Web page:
Node.js 6.9.4 文档


HTTPS#

Stability: 2 - Stable

HTTPS is the HTTP protocol over TLS/SSL. In Node.js this is implemented as a separate module.

Class: https.Agent#

An Agent object for HTTPS similar to http.Agent. See https.request() for more information.

Class: https.Server#

This class is a subclass of tls.Server and emits events same as http.Server. See http.Server for more information.

server.setTimeout(msecs, callback)#

See http.Server#setTimeout().

server.timeout#

See http.Server#timeout.

https.createServer(options[, requestListener])#

Returns a new HTTPS web server object. The options is similar to tls.createServer(). The requestListener is a function which is automatically added to the 'request' event.

Example:

// curl -k https://localhost:8000/
const https = require('https');
const fs = require('fs');

const options = {
  key: fs.readFileSync('test/fixtures/keys/agent2-key.pem'),
  cert: fs.readFileSync('test/fixtures/keys/agent2-cert.pem')
};

https.createServer(options, (req, res) => {
  res.writeHead(200);
  res.end('hello world\n');
}).listen(8000);

Or

const https = require('https');
const fs = require('fs');

const options = {
  pfx: fs.readFileSync('server.pfx')
};

https.createServer(options, (req, res) => {
  res.writeHead(200);
  res.end('hello world\n');
}).listen(8000);

server.close([callback])#

See http.close() for details.

server.listen(handle[, callback])#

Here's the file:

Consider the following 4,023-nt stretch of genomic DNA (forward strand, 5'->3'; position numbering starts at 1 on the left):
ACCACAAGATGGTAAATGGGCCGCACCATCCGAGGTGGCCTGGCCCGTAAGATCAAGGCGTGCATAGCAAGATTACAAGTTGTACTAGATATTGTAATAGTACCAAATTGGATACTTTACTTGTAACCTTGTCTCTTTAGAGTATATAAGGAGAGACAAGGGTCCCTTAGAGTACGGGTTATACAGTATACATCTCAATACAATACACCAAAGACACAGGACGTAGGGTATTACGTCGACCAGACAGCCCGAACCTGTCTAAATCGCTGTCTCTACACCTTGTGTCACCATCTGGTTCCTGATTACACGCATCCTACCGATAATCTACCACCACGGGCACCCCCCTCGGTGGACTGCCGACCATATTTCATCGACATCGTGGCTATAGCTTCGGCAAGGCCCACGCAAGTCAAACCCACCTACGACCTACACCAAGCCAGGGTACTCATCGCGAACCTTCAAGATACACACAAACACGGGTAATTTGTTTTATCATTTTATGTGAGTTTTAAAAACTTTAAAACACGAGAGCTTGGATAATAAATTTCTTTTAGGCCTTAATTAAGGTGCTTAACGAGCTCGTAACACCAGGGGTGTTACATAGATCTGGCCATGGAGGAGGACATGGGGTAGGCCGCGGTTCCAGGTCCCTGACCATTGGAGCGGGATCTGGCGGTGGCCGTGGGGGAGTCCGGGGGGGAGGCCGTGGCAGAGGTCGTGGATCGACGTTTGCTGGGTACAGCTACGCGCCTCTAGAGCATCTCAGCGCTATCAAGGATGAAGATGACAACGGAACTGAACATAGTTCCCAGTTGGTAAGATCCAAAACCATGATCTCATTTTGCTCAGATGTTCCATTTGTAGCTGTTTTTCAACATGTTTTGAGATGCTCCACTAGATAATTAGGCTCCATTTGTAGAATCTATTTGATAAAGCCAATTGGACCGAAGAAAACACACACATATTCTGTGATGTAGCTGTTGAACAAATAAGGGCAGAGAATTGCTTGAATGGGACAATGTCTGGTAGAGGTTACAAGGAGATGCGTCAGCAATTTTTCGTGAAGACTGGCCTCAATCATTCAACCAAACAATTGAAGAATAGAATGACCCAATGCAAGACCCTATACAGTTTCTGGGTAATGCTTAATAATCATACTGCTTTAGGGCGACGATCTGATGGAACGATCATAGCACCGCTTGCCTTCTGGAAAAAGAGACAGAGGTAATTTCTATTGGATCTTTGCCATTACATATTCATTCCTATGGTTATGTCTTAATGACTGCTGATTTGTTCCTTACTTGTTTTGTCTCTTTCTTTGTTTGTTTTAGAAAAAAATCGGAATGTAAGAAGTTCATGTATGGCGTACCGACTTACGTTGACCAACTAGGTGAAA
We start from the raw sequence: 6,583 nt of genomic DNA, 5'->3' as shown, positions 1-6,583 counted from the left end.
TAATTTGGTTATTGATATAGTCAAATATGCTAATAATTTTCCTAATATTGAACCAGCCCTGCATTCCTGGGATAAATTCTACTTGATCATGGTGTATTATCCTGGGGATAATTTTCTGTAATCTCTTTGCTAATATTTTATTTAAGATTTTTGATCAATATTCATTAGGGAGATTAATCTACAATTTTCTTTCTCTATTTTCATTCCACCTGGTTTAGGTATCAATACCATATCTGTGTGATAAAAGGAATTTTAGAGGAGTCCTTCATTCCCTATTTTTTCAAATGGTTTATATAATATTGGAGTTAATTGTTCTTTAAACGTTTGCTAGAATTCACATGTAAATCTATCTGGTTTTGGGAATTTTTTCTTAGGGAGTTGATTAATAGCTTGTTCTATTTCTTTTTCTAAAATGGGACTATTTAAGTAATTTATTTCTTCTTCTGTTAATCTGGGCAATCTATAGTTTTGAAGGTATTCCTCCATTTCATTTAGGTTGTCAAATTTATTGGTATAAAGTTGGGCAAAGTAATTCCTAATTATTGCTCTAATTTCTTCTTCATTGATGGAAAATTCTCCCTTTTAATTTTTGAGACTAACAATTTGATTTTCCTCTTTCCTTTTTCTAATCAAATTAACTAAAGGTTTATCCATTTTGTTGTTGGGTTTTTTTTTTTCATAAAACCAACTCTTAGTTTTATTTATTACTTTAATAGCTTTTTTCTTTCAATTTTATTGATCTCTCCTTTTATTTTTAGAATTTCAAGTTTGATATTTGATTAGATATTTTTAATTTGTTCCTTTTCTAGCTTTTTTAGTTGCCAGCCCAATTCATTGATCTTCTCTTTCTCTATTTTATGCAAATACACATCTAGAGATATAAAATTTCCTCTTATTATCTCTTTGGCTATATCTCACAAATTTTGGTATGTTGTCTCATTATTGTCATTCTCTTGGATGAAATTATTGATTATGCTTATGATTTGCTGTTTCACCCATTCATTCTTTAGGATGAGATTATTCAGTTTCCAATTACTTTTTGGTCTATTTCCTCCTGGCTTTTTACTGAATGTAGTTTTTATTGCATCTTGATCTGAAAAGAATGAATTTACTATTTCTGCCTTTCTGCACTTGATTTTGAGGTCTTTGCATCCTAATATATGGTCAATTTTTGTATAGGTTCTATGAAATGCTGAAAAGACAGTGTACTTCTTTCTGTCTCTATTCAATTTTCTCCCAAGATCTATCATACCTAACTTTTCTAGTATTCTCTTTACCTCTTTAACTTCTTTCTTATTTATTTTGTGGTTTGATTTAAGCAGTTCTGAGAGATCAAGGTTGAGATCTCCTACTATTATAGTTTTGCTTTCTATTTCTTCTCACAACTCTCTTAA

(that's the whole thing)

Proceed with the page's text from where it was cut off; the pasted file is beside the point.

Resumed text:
server.listen(path[, callback])#

server.listen(port[, host][, backlog][, callback])#

See http.listen() for details.

https.get(options, callback)#

Like http.get() but for HTTPS.

options can be an object or a string. If options is a string, it is automatically parsed with url.parse().

Example:

const https = require('https');

https.get('https://encrypted.google.com/', (res) => {
  console.log('statusCode:', res.statusCode);
  console.log('headers:', res.headers);

  res.on('data', (d) => {
    process.stdout.write(d);
  });

}).on('error', (e) => {
  console.error(e);
});

https.globalAgent#

Global instance of https.Agent for all HTTPS client requests.

https.request(options, callback)#

Makes a request to a secure web server.

options can be an object or a string. If options is a string, it is automatically parsed with url.parse().

All options from http.request() are valid.

Example:

const https = require('https');

var options = {
  hostname: 'encrypted.google.com',
  port: 443,
  path: '/',
  method: 'GET'
};

var req = https.request(options, (res) => {
  console.log('statusCode:', res.statusCode);
  console.log('headers:', res.headers);

  res.on('data', (d) => {
    process.stdout.write(d);
  });
});

req.on('error', (e) => {
  console.error(e);
});
req.end();

The options argument has the following options

  • host: A domain name or IP address of the server to issue the request to. Defaults to 'localhost'.
  • hostname: Alias for host. To support url.parse() hostname is preferred over host.
  • family: IP address family to use when resolving host and hostname. Valid values are 4 or 6. When unspecified, both IP v4 and v6 will be used.